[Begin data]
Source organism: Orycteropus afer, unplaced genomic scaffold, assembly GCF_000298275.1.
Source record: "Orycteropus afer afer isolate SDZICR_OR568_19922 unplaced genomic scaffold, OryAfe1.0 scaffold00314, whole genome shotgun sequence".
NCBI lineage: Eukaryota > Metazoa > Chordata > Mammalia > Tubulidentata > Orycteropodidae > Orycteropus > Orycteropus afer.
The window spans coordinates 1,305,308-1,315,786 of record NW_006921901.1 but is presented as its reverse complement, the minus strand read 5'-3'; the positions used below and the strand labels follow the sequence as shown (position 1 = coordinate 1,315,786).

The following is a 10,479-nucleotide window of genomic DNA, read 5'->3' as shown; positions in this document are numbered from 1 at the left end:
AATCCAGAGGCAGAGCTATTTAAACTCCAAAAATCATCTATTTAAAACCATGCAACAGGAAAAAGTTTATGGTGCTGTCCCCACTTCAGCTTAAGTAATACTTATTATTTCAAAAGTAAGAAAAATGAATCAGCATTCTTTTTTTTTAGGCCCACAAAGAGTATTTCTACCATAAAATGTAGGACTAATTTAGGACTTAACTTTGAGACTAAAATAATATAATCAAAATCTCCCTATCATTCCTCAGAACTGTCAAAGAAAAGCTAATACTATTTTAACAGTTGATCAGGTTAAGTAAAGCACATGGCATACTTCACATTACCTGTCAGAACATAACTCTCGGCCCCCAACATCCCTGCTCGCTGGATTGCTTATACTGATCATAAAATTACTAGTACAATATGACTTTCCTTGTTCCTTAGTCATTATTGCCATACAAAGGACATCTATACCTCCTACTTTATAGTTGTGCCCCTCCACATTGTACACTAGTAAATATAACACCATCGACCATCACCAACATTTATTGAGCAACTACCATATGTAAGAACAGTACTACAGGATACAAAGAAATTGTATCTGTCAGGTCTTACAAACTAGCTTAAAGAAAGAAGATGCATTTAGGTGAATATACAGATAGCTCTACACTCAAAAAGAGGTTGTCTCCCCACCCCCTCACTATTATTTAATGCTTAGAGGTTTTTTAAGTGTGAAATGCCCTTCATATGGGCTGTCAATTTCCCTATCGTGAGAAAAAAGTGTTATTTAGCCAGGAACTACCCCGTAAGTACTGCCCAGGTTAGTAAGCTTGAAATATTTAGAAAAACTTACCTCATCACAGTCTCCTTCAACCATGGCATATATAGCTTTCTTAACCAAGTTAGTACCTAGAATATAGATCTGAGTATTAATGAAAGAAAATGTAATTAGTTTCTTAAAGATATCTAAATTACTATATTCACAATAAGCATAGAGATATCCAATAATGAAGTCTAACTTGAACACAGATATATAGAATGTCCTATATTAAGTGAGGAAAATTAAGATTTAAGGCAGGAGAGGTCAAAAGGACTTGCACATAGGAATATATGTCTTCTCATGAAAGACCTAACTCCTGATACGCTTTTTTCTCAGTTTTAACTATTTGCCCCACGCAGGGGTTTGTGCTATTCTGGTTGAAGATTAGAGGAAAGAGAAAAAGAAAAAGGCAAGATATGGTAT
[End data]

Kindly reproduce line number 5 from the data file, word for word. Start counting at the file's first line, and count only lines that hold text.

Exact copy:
The following is a 10,479-nucleotide window of genomic DNA, read 5'->3' as shown; positions in this document are numbered from 1 at the left end: